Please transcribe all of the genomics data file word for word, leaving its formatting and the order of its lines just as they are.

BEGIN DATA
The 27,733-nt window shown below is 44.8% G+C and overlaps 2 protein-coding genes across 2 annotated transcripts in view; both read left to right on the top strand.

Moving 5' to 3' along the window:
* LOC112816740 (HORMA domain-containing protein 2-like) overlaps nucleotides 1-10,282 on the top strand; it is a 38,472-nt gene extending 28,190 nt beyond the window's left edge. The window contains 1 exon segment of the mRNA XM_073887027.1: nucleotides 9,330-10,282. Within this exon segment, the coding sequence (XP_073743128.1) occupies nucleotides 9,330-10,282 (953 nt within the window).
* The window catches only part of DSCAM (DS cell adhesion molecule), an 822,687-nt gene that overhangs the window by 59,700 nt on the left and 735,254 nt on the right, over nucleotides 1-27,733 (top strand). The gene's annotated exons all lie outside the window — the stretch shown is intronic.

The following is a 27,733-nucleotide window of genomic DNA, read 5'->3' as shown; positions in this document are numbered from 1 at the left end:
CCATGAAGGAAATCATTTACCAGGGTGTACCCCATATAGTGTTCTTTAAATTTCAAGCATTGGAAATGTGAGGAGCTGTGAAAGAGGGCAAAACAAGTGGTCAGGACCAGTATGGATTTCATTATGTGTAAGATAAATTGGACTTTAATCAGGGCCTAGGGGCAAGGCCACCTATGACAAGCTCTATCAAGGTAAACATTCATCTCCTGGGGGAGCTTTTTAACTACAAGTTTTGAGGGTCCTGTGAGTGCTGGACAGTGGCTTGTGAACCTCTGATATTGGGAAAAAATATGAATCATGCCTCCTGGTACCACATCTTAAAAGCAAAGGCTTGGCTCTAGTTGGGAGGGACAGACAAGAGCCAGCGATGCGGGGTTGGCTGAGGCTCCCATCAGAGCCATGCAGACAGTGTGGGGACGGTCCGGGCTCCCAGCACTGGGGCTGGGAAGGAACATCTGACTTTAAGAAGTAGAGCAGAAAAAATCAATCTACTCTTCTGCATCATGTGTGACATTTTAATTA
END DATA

The 27,733-nt window shown below is 44.8% G+C and overlaps 2 protein-coding genes across 2 annotated transcripts in view; both read left to right on the top strand.

Moving 5' to 3' along the window:
* LOC112816740 (HORMA domain-containing protein 2-like) overlaps nucleotides 1-10,282 on the top strand; it is a 38,472-nt gene extending 28,190 nt beyond the window's left edge. The window contains 1 exon segment of the mRNA XM_073887027.1: nucleotides 9,330-10,282. Within this exon segment, the coding sequence (XP_073743128.1) occupies nucleotides 9,330-10,282 (953 nt within the window).
* The window catches only part of DSCAM (DS cell adhesion molecule), an 822,687-nt gene that overhangs the window by 59,700 nt on the left and 735,254 nt on the right, over nucleotides 1-27,733 (top strand). The gene's annotated exons all lie outside the window — the stretch shown is intronic.

The following is a 27,733-nucleotide window of genomic DNA, read 5'->3' as shown; positions in this document are numbered from 1 at the left end:
CCATGAAGGAAATCATTTACCAGGGTGTACCCCATATAGTGTTCTTTAAATTTCAAGCATTGGAAATGTGAGGAGCTGTGAAAGAGGGCAAAACAAGTGGTCAGGACCAGTATGGATTTCATTATGTGTAAGATAAATTGGACTTTAATCAGGGCCTAGGGGCAAGGCCACCTATGACAAGCTCTATCAAGGTAAACATTCATCTCCTGGGGGAGCTTTTTAACTACAAGTTTTGAGGGTCCTGTGAGTGCTGGACAGTGGCTTGTGAACCTCTGATATTGGGAAAAAATATGAATCATGCCTCCTGGTACCACATCTTAAAAGCAAAGGCTTGGCTCTAGTTGGGAGGGACAGACAAGAGCCAGCGATGCGGGGTTGGCTGAGGCTCCCATCAGAGCCATGCAGACAGTGTGGGGACGGTCCGGGCTCCCAGCACTGGGGCTGGGAAGGAACATCTGACTTTAAGAAGTAGAGCAGAAAAAATCAATCTACTCTTCTGCATCATGTGTGACATTTTAATTA